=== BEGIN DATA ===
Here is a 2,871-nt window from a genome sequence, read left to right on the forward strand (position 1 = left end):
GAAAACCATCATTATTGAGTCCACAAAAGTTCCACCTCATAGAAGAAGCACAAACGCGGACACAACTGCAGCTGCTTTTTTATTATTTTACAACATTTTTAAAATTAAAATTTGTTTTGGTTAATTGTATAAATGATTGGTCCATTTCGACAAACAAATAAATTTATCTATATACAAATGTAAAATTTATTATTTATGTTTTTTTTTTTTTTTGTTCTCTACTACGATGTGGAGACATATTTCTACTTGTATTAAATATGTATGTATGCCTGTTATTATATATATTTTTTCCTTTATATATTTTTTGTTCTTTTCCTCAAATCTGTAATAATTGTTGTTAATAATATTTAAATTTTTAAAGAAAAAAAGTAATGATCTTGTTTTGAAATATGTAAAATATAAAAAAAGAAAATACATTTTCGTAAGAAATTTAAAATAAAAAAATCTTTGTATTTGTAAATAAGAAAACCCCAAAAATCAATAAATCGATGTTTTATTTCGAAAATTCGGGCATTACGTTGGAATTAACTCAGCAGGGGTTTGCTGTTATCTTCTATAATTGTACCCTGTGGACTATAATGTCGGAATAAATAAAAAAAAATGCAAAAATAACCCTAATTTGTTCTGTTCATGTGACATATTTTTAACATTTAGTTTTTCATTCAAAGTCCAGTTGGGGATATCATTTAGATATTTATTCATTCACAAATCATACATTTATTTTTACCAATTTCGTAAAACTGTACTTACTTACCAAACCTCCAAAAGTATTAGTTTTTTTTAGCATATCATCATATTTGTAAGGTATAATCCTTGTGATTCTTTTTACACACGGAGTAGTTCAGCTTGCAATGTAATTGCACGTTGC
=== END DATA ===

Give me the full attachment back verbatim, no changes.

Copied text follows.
Here is a 2,871-nt window from a genome sequence, read left to right on the forward strand (position 1 = left end):
GAAAACCATCATTATTGAGTCCACAAAAGTTCCACCTCATAGAAGAAGCACAAACGCGGACACAACTGCAGCTGCTTTTTTATTATTTTACAACATTTTTAAAATTAAAATTTGTTTTGGTTAATTGTATAAATGATTGGTCCATTTCGACAAACAAATAAATTTATCTATATACAAATGTAAAATTTATTATTTATGTTTTTTTTTTTTTTTGTTCTCTACTACGATGTGGAGACATATTTCTACTTGTATTAAATATGTATGTATGCCTGTTATTATATATATTTTTTCCTTTATATATTTTTTGTTCTTTTCCTCAAATCTGTAATAATTGTTGTTAATAATATTTAAATTTTTAAAGAAAAAAAGTAATGATCTTGTTTTGAAATATGTAAAATATAAAAAAAGAAAATACATTTTCGTAAGAAATTTAAAATAAAAAAATCTTTGTATTTGTAAATAAGAAAACCCCAAAAATCAATAAATCGATGTTTTATTTCGAAAATTCGGGCATTACGTTGGAATTAACTCAGCAGGGGTTTGCTGTTATCTTCTATAATTGTACCCTGTGGACTATAATGTCGGAATAAATAAAAAAAAATGCAAAAATAACCCTAATTTGTTCTGTTCATGTGACATATTTTTAACATTTAGTTTTTCATTCAAAGTCCAGTTGGGGATATCATTTAGATATTTATTCATTCACAAATCATACATTTATTTTTACCAATTTCGTAAAACTGTACTTACTTACCAAACCTCCAAAAGTATTAGTTTTTTTTAGCATATCATCATATTTGTAAGGTATAATCCTTGTGATTCTTTTTACACACGGAGTAGTTCAGCTTGCAATGTAATTGCACGTTGC